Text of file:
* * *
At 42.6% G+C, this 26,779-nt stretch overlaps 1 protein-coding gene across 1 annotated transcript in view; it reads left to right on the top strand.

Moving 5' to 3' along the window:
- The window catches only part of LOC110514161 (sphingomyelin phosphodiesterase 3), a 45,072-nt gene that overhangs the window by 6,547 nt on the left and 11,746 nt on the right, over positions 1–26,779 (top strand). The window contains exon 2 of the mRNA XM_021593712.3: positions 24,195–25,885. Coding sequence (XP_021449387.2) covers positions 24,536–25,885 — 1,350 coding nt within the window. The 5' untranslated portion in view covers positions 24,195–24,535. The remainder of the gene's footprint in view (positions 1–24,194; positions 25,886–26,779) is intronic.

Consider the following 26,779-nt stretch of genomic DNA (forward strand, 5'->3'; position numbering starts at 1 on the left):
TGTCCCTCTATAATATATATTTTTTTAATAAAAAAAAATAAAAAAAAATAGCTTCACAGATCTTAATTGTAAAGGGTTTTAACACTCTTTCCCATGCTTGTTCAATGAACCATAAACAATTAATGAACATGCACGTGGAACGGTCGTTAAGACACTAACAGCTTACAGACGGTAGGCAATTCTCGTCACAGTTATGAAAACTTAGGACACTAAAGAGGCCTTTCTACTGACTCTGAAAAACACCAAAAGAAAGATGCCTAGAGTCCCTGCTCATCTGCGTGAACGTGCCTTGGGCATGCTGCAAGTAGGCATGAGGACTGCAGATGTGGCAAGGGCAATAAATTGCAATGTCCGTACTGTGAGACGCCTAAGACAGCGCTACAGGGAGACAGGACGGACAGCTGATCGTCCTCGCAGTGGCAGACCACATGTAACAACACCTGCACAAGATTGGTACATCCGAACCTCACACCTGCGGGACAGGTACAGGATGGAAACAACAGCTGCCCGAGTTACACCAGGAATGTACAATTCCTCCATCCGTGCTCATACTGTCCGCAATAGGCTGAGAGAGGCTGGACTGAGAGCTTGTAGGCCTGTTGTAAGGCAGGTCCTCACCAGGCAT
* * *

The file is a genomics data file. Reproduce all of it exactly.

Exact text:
At 42.6% G+C, this 26,779-nt stretch overlaps 1 protein-coding gene across 1 annotated transcript in view; it reads left to right on the top strand.

Moving 5' to 3' along the window:
- The window catches only part of LOC110514161 (sphingomyelin phosphodiesterase 3), a 45,072-nt gene that overhangs the window by 6,547 nt on the left and 11,746 nt on the right, over positions 1–26,779 (top strand). The window contains exon 2 of the mRNA XM_021593712.3: positions 24,195–25,885. Coding sequence (XP_021449387.2) covers positions 24,536–25,885 — 1,350 coding nt within the window. The 5' untranslated portion in view covers positions 24,195–24,535. The remainder of the gene's footprint in view (positions 1–24,194; positions 25,886–26,779) is intronic.

Consider the following 26,779-nt stretch of genomic DNA (forward strand, 5'->3'; position numbering starts at 1 on the left):
TGTCCCTCTATAATATATATTTTTTTAATAAAAAAAAATAAAAAAAAATAGCTTCACAGATCTTAATTGTAAAGGGTTTTAACACTCTTTCCCATGCTTGTTCAATGAACCATAAACAATTAATGAACATGCACGTGGAACGGTCGTTAAGACACTAACAGCTTACAGACGGTAGGCAATTCTCGTCACAGTTATGAAAACTTAGGACACTAAAGAGGCCTTTCTACTGACTCTGAAAAACACCAAAAGAAAGATGCCTAGAGTCCCTGCTCATCTGCGTGAACGTGCCTTGGGCATGCTGCAAGTAGGCATGAGGACTGCAGATGTGGCAAGGGCAATAAATTGCAATGTCCGTACTGTGAGACGCCTAAGACAGCGCTACAGGGAGACAGGACGGACAGCTGATCGTCCTCGCAGTGGCAGACCACATGTAACAACACCTGCACAAGATTGGTACATCCGAACCTCACACCTGCGGGACAGGTACAGGATGGAAACAACAGCTGCCCGAGTTACACCAGGAATGTACAATTCCTCCATCCGTGCTCATACTGTCCGCAATAGGCTGAGAGAGGCTGGACTGAGAGCTTGTAGGCCTGTTGTAAGGCAGGTCCTCACCAGGCAT